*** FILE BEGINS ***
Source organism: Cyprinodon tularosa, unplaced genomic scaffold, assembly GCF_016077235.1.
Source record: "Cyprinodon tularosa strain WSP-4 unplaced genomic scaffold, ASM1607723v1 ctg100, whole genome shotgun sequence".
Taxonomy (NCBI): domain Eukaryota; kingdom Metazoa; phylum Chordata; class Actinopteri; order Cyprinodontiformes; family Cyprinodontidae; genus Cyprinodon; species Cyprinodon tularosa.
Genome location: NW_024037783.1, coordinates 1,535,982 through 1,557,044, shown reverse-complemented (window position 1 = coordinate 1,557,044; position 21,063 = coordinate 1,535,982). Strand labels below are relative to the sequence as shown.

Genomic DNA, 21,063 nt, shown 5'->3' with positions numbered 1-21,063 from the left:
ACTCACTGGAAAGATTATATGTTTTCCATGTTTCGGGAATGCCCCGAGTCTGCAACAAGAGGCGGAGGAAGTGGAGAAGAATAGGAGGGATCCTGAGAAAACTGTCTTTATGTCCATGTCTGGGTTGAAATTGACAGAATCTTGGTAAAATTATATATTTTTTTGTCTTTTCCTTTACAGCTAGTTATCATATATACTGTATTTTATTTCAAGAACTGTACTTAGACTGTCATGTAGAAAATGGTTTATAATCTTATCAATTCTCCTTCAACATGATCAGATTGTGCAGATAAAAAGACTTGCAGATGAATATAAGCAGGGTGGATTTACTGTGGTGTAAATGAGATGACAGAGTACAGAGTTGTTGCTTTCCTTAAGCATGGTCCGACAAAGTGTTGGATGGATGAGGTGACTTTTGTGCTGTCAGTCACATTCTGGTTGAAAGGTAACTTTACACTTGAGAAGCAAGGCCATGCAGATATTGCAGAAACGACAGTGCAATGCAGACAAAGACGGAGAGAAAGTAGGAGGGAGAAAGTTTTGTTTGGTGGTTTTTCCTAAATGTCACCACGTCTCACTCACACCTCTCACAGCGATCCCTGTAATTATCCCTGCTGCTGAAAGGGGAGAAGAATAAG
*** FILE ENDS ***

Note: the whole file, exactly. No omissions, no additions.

Source organism: Cyprinodon tularosa, unplaced genomic scaffold, assembly GCF_016077235.1.
Source record: "Cyprinodon tularosa strain WSP-4 unplaced genomic scaffold, ASM1607723v1 ctg100, whole genome shotgun sequence".
Taxonomy (NCBI): domain Eukaryota; kingdom Metazoa; phylum Chordata; class Actinopteri; order Cyprinodontiformes; family Cyprinodontidae; genus Cyprinodon; species Cyprinodon tularosa.
Genome location: NW_024037783.1, coordinates 1,535,982 through 1,557,044, shown reverse-complemented (window position 1 = coordinate 1,557,044; position 21,063 = coordinate 1,535,982). Strand labels below are relative to the sequence as shown.

Genomic DNA, 21,063 nt, shown 5'->3' with positions numbered 1-21,063 from the left:
ACTCACTGGAAAGATTATATGTTTTCCATGTTTCGGGAATGCCCCGAGTCTGCAACAAGAGGCGGAGGAAGTGGAGAAGAATAGGAGGGATCCTGAGAAAACTGTCTTTATGTCCATGTCTGGGTTGAAATTGACAGAATCTTGGTAAAATTATATATTTTTTTGTCTTTTCCTTTACAGCTAGTTATCATATATACTGTATTTTATTTCAAGAACTGTACTTAGACTGTCATGTAGAAAATGGTTTATAATCTTATCAATTCTCCTTCAACATGATCAGATTGTGCAGATAAAAAGACTTGCAGATGAATATAAGCAGGGTGGATTTACTGTGGTGTAAATGAGATGACAGAGTACAGAGTTGTTGCTTTCCTTAAGCATGGTCCGACAAAGTGTTGGATGGATGAGGTGACTTTTGTGCTGTCAGTCACATTCTGGTTGAAAGGTAACTTTACACTTGAGAAGCAAGGCCATGCAGATATTGCAGAAACGACAGTGCAATGCAGACAAAGACGGAGAGAAAGTAGGAGGGAGAAAGTTTTGTTTGGTGGTTTTTCCTAAATGTCACCACGTCTCACTCACACCTCTCACAGCGATCCCTGTAATTATCCCTGCTGCTGAAAGGGGAGAAGAATAAG